Ricki Lake's Round Table
Ricki Lake has been in America's heart for over 20 years, from her role in the original Hairspray movie to her amazing eleven year-run hosting her own daytime talk show, and more recently, her critically acclaimed documentary, The Business of Being Born. The 41-year-old mother of two tells Rachael what it's been like growing up in the public eye. "I feel like I am evolving," she says. "I am better than I was back then. Aging is a complicated thing, especially on TV and being different sizes. But I think it's a journey and I feel like I know so much more now. It is that cliché - when you turn 40, you know who you are."
For many women over 40 who are still trying to figure out how to balance being a wife and a mother while also finding time to take care of themselves, the Internet has become a virtual support group with countless blogs and websites aimed at answering these everyday dilemmas. Rachael gathers a few of these bloggers to share how they tackle issues such as staying sexy and finding happiness:
• Jennifer Pate and Barb Machen formed a bond after meeting in a Mommy & Me class, and soon after launched JenAndBarbMomLife.com. "It's about how our lives change as women once we have children," explains Jen, 43. "Our identity, our sex life, how we fit into our new roles as women." Barb, 42, relates that she was relieved to learn that the grass wasn't always greener on the other side: "I started talking to these moms and I found out, wow, she's not having sex with her husband either; she only takes a shower every other day too! You just feel better because you're not in it alone."
• Denene Millner, 41, is the creator of MyBrownBaby.blogspot.com. "I felt like I had to put out there the issues that affect moms of color," she says. "What it means to be an African-American mom in America."
• Stephanie Klein explains that she doesn't sugar coat any of the issues she confronts as a wife and mother. "I just put it out there," she says about her site StephanieKlein.com. "The fights with my husband, the parenting, the disagreements that we have ..."
When it comes to feeling sexy over 40, Barb explains, "It's such a state of mind. It's the number one thing moms talk about. Lack of sex, feeling sexy, when am I in the mood, my 'me' time ... my husband always says to me, 'You want to be a single mom with a husband.' I'm like, now you're talking! You take those kids someplace every weekend or every other weekend because I need my time!"
Jen adds that it's all in the perspective you take: "For me, I'm 43 - I promise in ten years I'm going to go, 'Man, I looked so good at 43!' so this is the youngest I'm going to be!" Ricki joins in that she tries to appreciate where she is right now. "OK, yes, I might like to lose 5 pounds," she tells the women, "but it's like, you know what? This is as good as it gets today."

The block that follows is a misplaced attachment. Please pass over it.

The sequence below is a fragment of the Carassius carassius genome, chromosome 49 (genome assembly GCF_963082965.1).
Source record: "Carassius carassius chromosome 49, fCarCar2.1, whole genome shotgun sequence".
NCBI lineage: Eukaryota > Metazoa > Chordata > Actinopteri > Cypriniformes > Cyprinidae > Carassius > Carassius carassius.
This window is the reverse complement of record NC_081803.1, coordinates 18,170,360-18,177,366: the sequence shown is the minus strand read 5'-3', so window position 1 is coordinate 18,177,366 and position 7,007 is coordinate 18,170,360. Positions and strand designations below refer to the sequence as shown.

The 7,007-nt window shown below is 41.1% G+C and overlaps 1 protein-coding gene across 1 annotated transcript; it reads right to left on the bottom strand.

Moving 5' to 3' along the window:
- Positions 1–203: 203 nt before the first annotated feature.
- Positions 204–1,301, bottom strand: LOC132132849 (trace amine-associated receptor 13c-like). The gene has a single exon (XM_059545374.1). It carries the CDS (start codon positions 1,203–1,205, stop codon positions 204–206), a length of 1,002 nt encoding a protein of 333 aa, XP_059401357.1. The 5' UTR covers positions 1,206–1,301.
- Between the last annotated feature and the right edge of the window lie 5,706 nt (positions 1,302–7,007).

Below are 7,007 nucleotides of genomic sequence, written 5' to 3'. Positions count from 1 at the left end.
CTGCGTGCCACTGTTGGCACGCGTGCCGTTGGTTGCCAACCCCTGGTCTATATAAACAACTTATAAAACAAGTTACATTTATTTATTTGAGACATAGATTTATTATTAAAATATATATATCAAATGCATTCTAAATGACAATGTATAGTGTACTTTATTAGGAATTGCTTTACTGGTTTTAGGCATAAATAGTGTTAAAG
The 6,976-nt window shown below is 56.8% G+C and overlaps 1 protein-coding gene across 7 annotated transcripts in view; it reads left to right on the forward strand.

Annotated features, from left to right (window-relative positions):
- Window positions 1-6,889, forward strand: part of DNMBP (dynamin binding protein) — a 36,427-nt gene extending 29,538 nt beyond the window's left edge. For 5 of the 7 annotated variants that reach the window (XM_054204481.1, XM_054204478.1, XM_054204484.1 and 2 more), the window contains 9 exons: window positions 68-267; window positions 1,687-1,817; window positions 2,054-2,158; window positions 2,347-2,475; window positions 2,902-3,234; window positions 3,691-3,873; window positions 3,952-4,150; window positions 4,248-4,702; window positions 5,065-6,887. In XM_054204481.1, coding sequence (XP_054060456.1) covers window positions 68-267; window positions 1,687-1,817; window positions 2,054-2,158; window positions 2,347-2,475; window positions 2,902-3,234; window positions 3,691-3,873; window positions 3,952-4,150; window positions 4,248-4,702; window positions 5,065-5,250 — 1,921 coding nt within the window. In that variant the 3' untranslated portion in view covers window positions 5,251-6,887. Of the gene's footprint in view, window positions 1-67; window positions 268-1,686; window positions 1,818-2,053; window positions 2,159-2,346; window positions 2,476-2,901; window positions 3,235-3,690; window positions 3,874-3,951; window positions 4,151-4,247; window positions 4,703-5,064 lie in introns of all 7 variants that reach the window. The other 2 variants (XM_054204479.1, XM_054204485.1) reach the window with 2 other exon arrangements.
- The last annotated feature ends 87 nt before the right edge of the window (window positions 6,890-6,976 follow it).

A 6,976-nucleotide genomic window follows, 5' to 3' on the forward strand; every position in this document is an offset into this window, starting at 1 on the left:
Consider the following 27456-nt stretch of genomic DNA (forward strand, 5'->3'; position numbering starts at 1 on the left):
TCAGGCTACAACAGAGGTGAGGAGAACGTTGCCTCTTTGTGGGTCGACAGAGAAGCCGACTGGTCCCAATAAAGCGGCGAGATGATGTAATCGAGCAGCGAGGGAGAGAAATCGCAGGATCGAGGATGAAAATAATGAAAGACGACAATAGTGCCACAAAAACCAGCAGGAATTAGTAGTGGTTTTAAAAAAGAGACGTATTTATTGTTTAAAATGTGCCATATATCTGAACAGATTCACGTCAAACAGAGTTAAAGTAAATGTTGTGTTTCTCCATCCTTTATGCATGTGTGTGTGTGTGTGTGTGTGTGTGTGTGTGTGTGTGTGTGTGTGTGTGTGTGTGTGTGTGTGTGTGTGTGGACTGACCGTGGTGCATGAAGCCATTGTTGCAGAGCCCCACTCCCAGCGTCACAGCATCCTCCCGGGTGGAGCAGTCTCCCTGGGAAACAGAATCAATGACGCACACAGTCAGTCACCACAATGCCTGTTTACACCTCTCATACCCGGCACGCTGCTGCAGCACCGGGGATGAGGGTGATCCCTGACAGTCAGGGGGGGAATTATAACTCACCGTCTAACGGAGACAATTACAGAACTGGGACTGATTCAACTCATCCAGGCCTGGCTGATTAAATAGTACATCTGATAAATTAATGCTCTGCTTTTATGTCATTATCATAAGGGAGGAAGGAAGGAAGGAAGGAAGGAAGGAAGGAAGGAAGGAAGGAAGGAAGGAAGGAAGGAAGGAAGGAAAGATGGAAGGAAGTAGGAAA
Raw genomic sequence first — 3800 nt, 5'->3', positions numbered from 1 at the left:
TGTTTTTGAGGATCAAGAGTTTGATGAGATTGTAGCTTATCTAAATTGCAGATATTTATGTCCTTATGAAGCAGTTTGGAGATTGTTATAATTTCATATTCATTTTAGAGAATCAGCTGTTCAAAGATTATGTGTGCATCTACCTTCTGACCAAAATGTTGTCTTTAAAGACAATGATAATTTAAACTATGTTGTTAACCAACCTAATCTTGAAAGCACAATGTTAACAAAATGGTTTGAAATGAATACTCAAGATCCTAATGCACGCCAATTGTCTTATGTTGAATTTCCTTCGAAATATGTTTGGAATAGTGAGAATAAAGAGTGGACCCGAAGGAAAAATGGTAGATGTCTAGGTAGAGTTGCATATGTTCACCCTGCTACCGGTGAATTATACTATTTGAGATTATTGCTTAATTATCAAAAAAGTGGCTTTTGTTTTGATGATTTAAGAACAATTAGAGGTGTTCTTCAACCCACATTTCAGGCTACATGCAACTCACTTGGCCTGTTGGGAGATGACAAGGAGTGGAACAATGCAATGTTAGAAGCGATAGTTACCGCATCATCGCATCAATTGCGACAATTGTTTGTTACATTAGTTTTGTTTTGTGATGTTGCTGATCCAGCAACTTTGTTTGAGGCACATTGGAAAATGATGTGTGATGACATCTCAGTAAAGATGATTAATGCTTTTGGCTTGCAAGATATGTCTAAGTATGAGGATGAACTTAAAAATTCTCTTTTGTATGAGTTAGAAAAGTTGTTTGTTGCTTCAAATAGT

According to Stephanie, being and feeling sexy is not all about lace corsets and tiny nighties. "To men, what is sexy is what is easily accessible to them; a quick reach up the shirt and you're good to go," she smiles. "And if you want to feel sexy, have sex! It will increase your endorphins and you will feel good; sometimes belief follows behavior."
It's easy to overindulge your children when you want them to have everything, but that can lead to some sticky situations. "It's really hard for children to grow up understanding where the dollar comes from," Ricki says. "It's something I'm still trying to figure out." Jen admits that she's found herself giving in to her children's demands for things when she's too exhausted to deal with a screaming fit. "It's hard sometimes; you're just worn down."
Barb states that she's set a firm rule for her kids when it comes to begging for things: "Christmas, birthday - it's all good, you can get whatever you want," she explains. "But if it ain't Christmas and it ain't your birthday ... my kids just don't ask for stuff. I set that rule." Denene shares how she deals with this problem by instilling a sense of value in her kids. "The way to shut all of that down is to give them an allowance," she says. "And tell them when you go to the store if they want to buy something, to bring their money."
On the concept of giving your child an allowance, Barb takes the opposite approach of Denene. "I don't even give them an allowance," she says. "They're supposed to be cleaning up the table, they're supposed to be cleaning their room. I'm not giving them an allowance for helping out; they're part of the family." Denene explains that she considers the allowance more than just payment for the chores her kids do. "I give them an allowance so that they know how to handle money," Denene says. "That's not for cleaning the house, that's a given; you're going to help take care of the home that you live in. The money is about taking it and splitting it up three ways; one for savings, one for charity and one for spending."
"That's brilliant!" Rachael comments. Ricki sums up their discussion. "It's really encouraging to see that we all live in different parts of the country," she says, "yet the problems and issues that come up for us as moms really are universal. We need to support each other."
Watch the video above to see the women discuss finding happiness in today's busy world, and what they have to say about a recent Time magazine study that said despite having more power, more money and a bigger role in the workforce, women today are nowhere near as happy as their counterparts 40 years ago.
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